Antifa violence and chaos made its journey to Tacoma, Wash., on Sunday evening January 24, just a 40 minute drive south of Seattle in the state’s third largest city.
Several hours later, the radicals destroyed the storefronts of local businesses, smashed cars, tried to break fencing around the local jail with demands prisoners be set free, torched an American flag, and threatened to kill cops.
This was inevitable.
The “direct action,” code word activist’s violent rampages, won’t stop in Tacoma or even the Pacific Northwest, a hotbed of this criminal activism.
After months of ignoring, downplaying, or even justifying left-wing violence, these radical, criminal activists feel empowered. Can you blame them? They’re seeing policy wins, while avoiding serious consequences for their criminality.
The latest “peaceful protest” was instigated by a dramatic, viral video showing a Tacoma Police officer driving out of a mob of people that swarmed his patrol SUV. He was responding to calls about a crowd of about 100 who assembled to watch drivers illegally run doughnuts and burnouts.
The moment the officer pulled in, the mob of mostly young adults swarmed him, pounding on the hood of the car and his windows. The officer, a nearly 30-year-veteran of the department, was threatened. He tried to reverse, but police say he was blocked in.
After warning the crowd with his siren and horn, they wouldn’t stop. He drove through them, running over one male, knocking over several others. When he retreated to safety, he called for medics. Miraculously, no one was seriously injured.
Antifa and other anti-police activists immediately declared Tacoma would become the next flashpoint. They organized on Twitter and Facebook, cancelled another planned protest for that Sunday, and assembled in Downtown Tacoma.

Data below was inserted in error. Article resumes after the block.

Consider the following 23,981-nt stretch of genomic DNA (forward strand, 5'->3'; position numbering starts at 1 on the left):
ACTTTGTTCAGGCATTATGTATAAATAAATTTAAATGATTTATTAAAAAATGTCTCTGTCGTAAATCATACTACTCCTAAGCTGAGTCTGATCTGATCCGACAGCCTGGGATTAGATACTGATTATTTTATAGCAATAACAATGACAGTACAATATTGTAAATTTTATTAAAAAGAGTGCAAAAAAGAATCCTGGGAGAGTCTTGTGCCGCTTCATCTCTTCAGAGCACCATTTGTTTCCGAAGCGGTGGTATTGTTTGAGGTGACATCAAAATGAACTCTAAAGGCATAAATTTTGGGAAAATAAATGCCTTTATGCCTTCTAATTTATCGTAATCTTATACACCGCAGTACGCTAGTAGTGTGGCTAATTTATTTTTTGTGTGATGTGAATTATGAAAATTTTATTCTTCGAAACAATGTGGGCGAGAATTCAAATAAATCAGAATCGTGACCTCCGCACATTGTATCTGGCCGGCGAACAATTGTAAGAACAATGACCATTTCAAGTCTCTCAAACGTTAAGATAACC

I was there for the entire march and riot. Having a front-row seat for the anarchy, when I wasn’t supposed to be there, was equal parts scary and tense.
About 150 activists dressed in black bloc, to protect their identity and evade arrest, met at Frost Park and quickly occupied the intersection. These were mostly Seattle-area Antifa activists who made the drive down. There were some Portland activists in the crowd as well.
They dragged trash bins and street signs into the intersection and started a bonfire with whatever trash they could find. After leaders riled up the mob, they started to march. And when Antifa marches, their goal is to be loud, intimidating, and destructive. They lived up to their promise.
When the group stopped near a bail bonds office, several Antifa thugs smashed the windows with weapons they brought from home: I saw a pipe and a crowbar. They tagged the property with anti-police messages and tipped over trash bins onto the street nearby.
As they marched towards the Pierce County district court, a man maniacally shattered the windows and doorway of South Sound 911. Staffers inside had to be evacuated. At the courthouse, more of the same: plenty of smashed windows, including to cars in the parking lot.
They made a stop at Pierce County Corrections where the radicals tried pulling down fencing, chanting demands that the prisoners be released.
As they passed homes, the mob shined flashlights on residents who looked through their windows, curious about the commotion.
They’d chant, “Out of your homes, and into the streets!” demanding the neighbors join them. But they didn’t. In fact, the locals mostly shouted at the Antifa mob, scolding them for trashing their neighborhood. Even some in the mob left, upset with the vandalism.
“I’m not going to jail for this,” one woman said and she left with a friend.
The marchers would routinely stop to allow vandals to spray paint anti-police messages and anarchist symbols on street signs and poles, businesses, and sidewalks. They were surrounded by activists who use umbrellas to shield them from video or photos.
It’s not safe for media members to join the mob. Most stay far behind or only cover the destruction once the mob leaves.